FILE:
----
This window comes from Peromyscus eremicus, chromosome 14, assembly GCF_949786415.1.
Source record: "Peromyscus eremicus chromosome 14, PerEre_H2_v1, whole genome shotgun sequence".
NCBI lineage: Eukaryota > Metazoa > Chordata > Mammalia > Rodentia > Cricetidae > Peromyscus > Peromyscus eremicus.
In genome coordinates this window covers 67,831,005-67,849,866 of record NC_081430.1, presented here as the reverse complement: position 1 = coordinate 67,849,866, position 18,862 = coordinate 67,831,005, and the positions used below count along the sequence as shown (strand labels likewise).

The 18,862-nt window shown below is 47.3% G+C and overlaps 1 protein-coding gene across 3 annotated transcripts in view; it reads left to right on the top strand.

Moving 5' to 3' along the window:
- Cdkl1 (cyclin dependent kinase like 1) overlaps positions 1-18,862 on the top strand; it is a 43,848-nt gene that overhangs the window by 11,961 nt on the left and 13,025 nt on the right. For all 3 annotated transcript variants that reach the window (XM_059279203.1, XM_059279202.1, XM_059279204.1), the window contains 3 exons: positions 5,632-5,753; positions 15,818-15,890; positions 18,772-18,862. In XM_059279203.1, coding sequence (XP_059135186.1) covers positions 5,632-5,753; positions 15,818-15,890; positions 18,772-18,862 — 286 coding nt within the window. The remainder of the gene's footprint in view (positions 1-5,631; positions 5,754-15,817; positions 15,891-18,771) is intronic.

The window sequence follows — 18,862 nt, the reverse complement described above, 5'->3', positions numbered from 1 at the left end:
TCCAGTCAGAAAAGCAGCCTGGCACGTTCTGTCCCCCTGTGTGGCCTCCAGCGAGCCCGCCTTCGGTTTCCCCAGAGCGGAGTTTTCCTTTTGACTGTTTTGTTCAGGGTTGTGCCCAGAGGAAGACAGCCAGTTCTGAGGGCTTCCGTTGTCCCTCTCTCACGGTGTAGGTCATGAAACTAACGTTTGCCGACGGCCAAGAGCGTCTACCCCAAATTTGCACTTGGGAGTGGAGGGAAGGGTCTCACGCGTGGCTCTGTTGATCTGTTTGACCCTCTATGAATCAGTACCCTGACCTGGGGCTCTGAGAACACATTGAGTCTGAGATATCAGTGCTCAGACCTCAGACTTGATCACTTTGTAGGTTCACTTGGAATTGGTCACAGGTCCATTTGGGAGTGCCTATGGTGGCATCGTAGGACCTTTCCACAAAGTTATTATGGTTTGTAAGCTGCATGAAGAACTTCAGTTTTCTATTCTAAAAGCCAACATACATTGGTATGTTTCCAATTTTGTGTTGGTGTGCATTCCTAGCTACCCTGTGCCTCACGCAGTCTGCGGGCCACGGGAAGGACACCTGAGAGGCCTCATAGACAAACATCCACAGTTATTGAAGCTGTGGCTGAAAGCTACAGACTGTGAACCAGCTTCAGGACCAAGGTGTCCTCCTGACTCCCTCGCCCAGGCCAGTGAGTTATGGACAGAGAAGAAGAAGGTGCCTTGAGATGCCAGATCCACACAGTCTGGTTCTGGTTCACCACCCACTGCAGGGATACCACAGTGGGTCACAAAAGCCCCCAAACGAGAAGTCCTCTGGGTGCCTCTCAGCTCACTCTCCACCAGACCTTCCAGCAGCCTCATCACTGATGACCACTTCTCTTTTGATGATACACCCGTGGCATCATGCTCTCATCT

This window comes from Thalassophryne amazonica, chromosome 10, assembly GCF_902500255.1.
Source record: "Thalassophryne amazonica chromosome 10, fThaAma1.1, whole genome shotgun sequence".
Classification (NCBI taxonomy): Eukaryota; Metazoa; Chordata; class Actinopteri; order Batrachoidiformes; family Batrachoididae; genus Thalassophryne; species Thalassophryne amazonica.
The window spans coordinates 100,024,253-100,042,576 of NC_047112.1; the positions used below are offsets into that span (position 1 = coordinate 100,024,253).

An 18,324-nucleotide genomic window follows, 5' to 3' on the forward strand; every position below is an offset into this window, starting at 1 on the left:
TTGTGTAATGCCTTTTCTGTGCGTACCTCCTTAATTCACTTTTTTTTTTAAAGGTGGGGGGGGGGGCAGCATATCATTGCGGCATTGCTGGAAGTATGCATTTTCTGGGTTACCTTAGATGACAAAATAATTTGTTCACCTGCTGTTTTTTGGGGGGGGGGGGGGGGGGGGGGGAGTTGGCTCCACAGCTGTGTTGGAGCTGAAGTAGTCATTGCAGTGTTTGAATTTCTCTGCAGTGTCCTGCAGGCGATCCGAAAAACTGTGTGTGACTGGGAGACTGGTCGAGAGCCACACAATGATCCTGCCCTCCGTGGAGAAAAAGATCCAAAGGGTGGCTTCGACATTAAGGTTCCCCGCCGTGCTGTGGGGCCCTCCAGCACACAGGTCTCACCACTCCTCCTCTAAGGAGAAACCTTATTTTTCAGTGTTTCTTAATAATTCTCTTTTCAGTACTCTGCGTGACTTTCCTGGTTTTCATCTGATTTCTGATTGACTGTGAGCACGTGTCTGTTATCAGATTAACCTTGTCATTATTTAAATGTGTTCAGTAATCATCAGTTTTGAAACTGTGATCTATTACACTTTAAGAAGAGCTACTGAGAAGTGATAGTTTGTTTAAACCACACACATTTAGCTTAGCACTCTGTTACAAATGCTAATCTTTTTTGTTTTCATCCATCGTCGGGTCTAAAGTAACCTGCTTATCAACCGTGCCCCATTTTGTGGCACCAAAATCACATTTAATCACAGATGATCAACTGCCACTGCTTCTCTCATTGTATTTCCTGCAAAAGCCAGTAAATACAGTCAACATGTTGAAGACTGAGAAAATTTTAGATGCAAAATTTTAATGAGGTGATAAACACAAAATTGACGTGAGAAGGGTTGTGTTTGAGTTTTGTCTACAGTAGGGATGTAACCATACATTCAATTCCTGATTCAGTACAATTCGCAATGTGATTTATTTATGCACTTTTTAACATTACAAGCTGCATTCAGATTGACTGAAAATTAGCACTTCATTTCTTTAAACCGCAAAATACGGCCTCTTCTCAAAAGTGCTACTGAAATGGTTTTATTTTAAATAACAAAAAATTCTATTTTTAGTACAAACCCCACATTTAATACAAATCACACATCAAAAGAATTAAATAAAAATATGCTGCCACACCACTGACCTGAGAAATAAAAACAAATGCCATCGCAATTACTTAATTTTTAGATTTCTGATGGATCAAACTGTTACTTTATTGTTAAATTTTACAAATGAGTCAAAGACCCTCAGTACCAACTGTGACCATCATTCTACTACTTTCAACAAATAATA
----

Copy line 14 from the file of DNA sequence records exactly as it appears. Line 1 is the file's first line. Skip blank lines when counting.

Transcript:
An 18,324-nucleotide genomic window follows, 5' to 3' on the forward strand; every position below is an offset into this window, starting at 1 on the left: